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Colonoscopy Benefits Lower Than Expected, Study Shows

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Oct. 10, 2022 — Getting a colonoscopy might not offer as many benefits as we previously thought about what is considered a gold standard in cancer screening, according to a surprising new study out of northern Europe. 

After a 10-year follow-up study of people who were invited to receive a colonoscopy, researchers compared their results to a group of people who did not get the cancer screening. The former group had only an 18% lower risk of getting colon cancer, and the procedure didn’t make much difference in colon cancer deaths, according to results published in The New England Journal of Medicine.

Colon cancer — the second leading cause of cancer in the U.S. and the third in the world — is commonly found in adults over age 50.

During a colonoscopy, doctors insert a small camera through your anus to examine your large intestine and rectum (AKA your colon).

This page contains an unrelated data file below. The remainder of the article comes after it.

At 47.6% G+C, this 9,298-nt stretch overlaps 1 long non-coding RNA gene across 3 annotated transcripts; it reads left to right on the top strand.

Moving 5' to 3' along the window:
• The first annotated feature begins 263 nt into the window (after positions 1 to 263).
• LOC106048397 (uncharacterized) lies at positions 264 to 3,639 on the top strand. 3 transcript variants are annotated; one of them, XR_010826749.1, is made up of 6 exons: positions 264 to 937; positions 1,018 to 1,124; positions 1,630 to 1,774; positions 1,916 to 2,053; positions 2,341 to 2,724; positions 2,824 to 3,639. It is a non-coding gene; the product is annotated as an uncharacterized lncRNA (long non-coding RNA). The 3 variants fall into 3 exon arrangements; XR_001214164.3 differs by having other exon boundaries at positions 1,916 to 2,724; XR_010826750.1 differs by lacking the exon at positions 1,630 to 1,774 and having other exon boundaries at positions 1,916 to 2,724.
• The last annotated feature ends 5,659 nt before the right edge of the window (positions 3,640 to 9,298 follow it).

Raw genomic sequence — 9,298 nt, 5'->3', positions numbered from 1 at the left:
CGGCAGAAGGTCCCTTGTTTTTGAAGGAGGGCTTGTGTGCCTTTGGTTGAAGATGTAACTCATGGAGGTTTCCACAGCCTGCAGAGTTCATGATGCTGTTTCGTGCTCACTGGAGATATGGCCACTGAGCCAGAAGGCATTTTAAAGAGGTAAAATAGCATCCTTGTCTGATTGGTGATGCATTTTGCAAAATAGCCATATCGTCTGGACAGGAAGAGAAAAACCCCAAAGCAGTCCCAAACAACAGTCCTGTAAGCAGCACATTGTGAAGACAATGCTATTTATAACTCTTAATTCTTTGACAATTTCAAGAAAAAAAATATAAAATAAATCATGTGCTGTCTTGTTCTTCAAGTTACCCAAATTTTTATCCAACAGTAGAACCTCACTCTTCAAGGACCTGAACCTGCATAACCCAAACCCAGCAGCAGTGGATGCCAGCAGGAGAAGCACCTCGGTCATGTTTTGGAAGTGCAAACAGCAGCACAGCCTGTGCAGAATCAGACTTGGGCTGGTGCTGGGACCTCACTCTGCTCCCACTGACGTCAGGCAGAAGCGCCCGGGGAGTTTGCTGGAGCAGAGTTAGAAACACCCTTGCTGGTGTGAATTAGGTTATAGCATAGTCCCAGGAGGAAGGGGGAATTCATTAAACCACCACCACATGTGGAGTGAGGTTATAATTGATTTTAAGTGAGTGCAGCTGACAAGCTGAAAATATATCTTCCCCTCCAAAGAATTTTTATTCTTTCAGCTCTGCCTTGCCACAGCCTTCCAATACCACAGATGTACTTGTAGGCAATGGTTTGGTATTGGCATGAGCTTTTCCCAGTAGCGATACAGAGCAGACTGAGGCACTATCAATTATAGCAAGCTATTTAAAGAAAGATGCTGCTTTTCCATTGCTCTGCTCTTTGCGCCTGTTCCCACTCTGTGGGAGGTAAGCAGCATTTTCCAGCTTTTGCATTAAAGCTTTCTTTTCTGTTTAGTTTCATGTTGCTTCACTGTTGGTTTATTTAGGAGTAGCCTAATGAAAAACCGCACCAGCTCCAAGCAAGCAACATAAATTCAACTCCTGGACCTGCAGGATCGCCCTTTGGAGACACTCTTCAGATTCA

“The absolute risks of the risk of colorectal cancer and even more so of colorectal cancer–related death were lower than those in previous screening trials and lower than what we anticipated when the trial was planned,” says Michael Bretthauer, MD, a gastroenterologist from the University of Oslo Department of Medicine in Norway, and lead researcher of the study.

If you hate colonoscopies, don’t start jumping with glee just yet. The study also had its flaws. 

Researchers invited about 28,000 people enrolled in a long-term Northern European healthy study to get a colonoscopy. A little less than half — 42% — (actually received it. 

“It’s hard to know the value of a screening test when the majority of people in the study didn’t get it done,” says William Dahut, MD, chief scientific officer at the American Cancer Society.

However, study patients who did undergo a colonoscopy had a 31% decrease in the risk of colorectal cancer, and cancer-related deaths dropped in half as compared to those who were not screened. This result points to the value of continued screening.

Getting a colon cancer screening is still the best method of prevention, says Karen Knudsen, PhD, chief executive officer at the American Cancer Society.

“The American Cancer Society recommends colorectal cancer screening, including colonoscopy, for adults beginning at age 45,” Knudsen says. “There’s no reason to change that direction. Recommended cancer screenings should be a routine part of good health.”

Click here for more information on colon cancer screening.




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